Here’s a simple fix that seems to keep the original intent of the thread code:

Can we please have it patched back into JUCE 6.1? Incidentally, the code is still in JUCE 7 and presumably still causing problems.

FWIW, I suspect that this OpenGL fix here is also no longer needed after the change above. Thread: Update macOS thread priority calculation · juce-framework/JUCE@48c6087 · GitHub



I know the JUCE team have probably been focusing on the J7 launch but this also has me worried. We have a lot of threads running and this could cause problems with file reading amongst others in Tracktion Engine/Waveform. Thanks in advance.

I spent most of today looking at this. Unfortunately, Apple has changed pthread priority characteristics across their devices, breaking our ability to map our 0-10 range to something useful.

I spent the day mapping the performance characteristics with raw pthread on my M1. 0-4 will restrict the thread to the E cores, and anything above 5 is balanced across all cores.

It appears to be slightly different on the Pro/Max, a priority in the 0-9 range will restrict it to the E cores and potentially run that at a lower clock resulting in extreme performance drops. I see x4 less performance on my M1 with 4 E cores; we’re likely to see x8 less on the Pro/Max with only 2 E cores.

sched_get_priority_min/max appears not to return anything useful on M1 platforms, and setting a priority of zero with the SCHED_OTHER policy (as pthread docs recommend/require) will force that thread into its lowest performance characteristic.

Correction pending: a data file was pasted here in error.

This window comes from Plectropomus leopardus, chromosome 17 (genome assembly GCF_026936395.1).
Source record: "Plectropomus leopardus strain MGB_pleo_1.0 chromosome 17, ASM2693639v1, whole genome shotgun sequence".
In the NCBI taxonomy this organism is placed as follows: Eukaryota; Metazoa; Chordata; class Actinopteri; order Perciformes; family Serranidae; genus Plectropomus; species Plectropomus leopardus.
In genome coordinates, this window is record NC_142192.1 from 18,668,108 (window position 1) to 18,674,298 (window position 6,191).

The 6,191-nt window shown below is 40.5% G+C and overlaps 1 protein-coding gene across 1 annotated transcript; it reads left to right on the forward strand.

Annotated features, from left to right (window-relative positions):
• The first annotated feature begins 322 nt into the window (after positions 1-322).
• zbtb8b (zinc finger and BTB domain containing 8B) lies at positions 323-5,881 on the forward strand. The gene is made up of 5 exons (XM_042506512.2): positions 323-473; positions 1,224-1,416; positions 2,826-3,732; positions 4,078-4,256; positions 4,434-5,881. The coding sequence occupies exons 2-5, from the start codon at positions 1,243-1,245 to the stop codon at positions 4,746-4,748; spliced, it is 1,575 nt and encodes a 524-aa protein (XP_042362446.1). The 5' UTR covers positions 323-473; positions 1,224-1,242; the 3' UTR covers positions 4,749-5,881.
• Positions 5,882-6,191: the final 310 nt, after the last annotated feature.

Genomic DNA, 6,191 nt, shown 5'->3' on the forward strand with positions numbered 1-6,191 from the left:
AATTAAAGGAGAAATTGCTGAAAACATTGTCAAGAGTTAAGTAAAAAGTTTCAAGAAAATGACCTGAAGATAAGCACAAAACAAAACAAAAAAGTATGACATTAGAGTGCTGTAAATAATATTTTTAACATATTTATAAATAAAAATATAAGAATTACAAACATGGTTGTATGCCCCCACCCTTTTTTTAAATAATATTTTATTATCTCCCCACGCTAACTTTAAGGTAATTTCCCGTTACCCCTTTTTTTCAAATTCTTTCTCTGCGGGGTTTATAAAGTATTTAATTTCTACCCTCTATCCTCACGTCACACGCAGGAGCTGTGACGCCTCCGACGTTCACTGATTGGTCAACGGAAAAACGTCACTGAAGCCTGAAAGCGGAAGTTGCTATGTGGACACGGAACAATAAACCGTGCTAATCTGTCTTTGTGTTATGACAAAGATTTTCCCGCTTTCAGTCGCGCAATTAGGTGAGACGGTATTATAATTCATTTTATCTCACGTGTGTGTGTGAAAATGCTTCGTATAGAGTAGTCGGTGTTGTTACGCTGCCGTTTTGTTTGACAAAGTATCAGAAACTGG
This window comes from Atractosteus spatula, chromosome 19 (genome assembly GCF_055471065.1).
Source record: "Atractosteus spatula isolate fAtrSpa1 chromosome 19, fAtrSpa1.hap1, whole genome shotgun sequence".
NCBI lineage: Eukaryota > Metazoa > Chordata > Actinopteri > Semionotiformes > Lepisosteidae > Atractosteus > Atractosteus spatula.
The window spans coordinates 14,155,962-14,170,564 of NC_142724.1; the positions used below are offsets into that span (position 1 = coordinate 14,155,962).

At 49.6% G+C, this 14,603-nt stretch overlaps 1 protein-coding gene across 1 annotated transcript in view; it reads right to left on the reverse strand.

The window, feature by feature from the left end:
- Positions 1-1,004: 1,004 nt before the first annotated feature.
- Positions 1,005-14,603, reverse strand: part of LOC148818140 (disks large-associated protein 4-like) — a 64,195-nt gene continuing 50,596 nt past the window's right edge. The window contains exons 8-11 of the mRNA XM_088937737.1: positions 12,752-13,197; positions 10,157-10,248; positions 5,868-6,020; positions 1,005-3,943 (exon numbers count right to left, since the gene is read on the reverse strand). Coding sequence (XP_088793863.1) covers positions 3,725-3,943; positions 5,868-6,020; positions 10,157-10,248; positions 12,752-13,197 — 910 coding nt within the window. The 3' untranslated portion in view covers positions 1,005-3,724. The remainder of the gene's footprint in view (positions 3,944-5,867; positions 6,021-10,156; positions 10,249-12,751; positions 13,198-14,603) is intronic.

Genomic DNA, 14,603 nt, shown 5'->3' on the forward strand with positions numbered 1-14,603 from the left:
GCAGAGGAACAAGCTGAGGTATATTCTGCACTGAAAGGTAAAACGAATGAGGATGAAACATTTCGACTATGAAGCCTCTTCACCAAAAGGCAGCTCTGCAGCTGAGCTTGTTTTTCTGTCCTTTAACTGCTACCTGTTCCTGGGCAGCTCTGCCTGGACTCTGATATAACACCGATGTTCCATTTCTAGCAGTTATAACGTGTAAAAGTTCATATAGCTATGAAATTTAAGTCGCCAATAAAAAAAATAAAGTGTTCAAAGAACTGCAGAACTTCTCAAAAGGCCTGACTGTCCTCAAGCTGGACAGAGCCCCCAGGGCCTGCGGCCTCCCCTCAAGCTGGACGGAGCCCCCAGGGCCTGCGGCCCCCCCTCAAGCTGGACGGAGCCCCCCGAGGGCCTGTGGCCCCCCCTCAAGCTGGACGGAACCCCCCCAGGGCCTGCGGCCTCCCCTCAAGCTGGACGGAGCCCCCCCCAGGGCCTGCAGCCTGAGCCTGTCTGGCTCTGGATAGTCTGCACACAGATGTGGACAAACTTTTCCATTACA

TL; DR. We can no longer rely on posix threads for macOS. Will Fix.


The docs from Apple state, that one should use pthread_set_qos_class_self_np
to set priority. Maybe this is something that can be adopted in JUCE.

QoS is the direction Apple and Windows are going for scheduler prioritising, especially as we see more machines with asymmetrical processor architectures.

We’re going to have to update our Thread models in JUCE.


Thankyou very much for looking into this! :slight_smile:

In case it helps others following this, I found the following doc enlightening: Scheduling of Threads on M1 Series Chips: second draft – The Eclectic Light Company

@Rincewind I did notice that qos.h (where I believe pthread_set_qos_class_self_np lives) does not have a method for setting the priority of another thread aside from temporarily. So there’s a bit more work for things like ThreadPools.

Thanks again,

I thought I would clarify the current state of threading priorities on M1 platforms while we decide what direction we want to go in.

Since @reuk’s recent change, setting the priority on M1 platforms will have no effect. However, It does fix the issue of threads being placed into the lower tier. So you can expect all your threads to run as fast as possible (outside of real-time) regardless of priority, with no more crippling performance on M1+ chips.

The pthread_setschedparam method we currently use effectively exposes two priority levels:

  • 0-4: Threads will be restricted to E Cores only.
  • 5+: Threads will fill available P Cores and spill over to E cores if necessary.

As sched_get_priority_min/max always returns a range well above 4, threads on M1+ are set to the higher performance threshold regardless of the level requested.

These priority levels have nothing to do with the QoS classes to which a particular blog post refers. These are not mapped to pthread priority levels and can only be accessed via different API calls.

We’re currently thinking about what to do with this new API and how to best make it accessible for everyone.